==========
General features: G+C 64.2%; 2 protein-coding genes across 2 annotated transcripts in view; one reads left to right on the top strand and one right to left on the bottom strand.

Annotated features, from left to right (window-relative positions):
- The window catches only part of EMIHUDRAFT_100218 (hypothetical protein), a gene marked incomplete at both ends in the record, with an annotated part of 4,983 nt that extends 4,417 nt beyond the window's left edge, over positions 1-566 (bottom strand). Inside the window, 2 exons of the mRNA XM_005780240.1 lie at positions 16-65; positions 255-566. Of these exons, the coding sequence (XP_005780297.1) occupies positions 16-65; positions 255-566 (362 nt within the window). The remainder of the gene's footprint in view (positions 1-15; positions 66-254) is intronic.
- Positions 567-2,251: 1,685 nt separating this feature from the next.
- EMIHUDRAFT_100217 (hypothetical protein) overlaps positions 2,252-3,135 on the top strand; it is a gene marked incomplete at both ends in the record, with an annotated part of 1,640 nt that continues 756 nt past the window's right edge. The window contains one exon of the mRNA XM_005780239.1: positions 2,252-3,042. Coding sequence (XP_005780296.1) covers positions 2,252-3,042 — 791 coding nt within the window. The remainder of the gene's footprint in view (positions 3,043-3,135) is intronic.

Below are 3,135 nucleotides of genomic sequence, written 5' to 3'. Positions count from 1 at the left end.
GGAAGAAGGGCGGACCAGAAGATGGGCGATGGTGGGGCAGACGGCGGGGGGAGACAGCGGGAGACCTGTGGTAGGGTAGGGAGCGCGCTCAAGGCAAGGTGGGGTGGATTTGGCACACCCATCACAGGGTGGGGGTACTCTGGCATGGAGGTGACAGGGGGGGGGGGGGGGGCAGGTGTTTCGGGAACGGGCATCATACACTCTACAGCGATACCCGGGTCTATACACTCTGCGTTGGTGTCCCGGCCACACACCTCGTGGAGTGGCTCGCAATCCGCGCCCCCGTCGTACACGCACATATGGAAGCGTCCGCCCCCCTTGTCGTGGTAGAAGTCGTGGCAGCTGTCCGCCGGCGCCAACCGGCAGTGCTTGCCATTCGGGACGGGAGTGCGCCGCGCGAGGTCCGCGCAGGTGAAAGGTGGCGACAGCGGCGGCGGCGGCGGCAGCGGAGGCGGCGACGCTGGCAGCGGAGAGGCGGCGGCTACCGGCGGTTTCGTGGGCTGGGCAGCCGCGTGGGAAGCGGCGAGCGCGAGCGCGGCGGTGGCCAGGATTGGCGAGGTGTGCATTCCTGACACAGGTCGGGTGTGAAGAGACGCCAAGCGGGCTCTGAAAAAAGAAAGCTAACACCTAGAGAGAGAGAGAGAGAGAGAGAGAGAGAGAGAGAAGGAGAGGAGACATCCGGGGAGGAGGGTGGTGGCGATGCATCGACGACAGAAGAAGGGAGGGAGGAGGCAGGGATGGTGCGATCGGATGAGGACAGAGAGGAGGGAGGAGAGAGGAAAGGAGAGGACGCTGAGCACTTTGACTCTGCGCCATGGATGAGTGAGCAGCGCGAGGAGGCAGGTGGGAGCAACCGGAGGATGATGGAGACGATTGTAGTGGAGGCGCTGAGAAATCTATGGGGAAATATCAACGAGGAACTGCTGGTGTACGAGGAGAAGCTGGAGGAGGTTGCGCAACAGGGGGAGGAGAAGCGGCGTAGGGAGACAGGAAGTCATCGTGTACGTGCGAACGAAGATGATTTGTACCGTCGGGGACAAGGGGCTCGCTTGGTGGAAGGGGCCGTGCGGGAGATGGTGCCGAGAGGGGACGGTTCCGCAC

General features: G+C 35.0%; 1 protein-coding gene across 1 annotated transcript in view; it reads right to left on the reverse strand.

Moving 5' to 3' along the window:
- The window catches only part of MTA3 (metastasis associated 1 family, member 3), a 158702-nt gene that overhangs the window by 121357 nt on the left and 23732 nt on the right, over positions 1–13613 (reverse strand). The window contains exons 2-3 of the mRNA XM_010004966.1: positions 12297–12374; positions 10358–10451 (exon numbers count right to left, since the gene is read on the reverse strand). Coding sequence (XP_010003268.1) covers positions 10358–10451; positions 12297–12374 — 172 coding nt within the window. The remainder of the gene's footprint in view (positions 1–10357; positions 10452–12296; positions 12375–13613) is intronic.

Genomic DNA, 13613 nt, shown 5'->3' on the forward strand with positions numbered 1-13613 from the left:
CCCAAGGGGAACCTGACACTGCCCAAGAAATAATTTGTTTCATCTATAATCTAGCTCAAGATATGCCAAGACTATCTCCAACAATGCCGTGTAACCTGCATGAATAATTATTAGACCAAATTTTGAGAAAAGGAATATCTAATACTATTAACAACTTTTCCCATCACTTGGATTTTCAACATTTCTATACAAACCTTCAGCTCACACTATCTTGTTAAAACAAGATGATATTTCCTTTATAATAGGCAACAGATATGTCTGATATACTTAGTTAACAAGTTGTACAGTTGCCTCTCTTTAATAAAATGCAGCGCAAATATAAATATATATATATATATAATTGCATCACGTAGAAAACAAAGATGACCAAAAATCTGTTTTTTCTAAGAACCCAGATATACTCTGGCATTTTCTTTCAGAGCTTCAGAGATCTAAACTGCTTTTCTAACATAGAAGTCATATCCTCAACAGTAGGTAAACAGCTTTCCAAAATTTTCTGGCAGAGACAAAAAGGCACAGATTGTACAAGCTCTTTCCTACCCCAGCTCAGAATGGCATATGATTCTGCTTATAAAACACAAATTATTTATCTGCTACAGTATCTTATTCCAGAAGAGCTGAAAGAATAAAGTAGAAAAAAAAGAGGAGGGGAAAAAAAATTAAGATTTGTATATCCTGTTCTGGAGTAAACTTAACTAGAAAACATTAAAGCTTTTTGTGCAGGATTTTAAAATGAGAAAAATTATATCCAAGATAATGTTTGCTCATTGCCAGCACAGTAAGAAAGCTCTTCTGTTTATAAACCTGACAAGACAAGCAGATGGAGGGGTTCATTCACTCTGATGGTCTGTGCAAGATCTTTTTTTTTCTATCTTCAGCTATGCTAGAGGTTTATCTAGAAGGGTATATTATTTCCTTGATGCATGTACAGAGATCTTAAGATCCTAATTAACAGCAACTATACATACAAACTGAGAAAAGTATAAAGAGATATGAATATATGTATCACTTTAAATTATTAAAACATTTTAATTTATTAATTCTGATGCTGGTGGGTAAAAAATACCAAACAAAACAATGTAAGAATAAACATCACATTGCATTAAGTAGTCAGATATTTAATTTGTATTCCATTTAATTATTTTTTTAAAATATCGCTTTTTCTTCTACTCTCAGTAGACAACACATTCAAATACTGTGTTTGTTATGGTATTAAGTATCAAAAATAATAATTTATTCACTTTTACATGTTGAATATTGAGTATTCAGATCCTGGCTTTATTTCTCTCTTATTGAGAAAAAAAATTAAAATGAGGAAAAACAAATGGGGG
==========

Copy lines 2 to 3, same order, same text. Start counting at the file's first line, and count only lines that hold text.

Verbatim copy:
Annotated features, from left to right (window-relative positions):
- The window catches only part of EMIHUDRAFT_100218 (hypothetical protein), a gene marked incomplete at both ends in the record, with an annotated part of 4,983 nt that extends 4,417 nt beyond the window's left edge, over positions 1-566 (bottom strand). Inside the window, 2 exons of the mRNA XM_005780240.1 lie at positions 16-65; positions 255-566. Of these exons, the coding sequence (XP_005780297.1) occupies positions 16-65; positions 255-566 (362 nt within the window). The remainder of the gene's footprint in view (positions 1-15; positions 66-254) is intronic.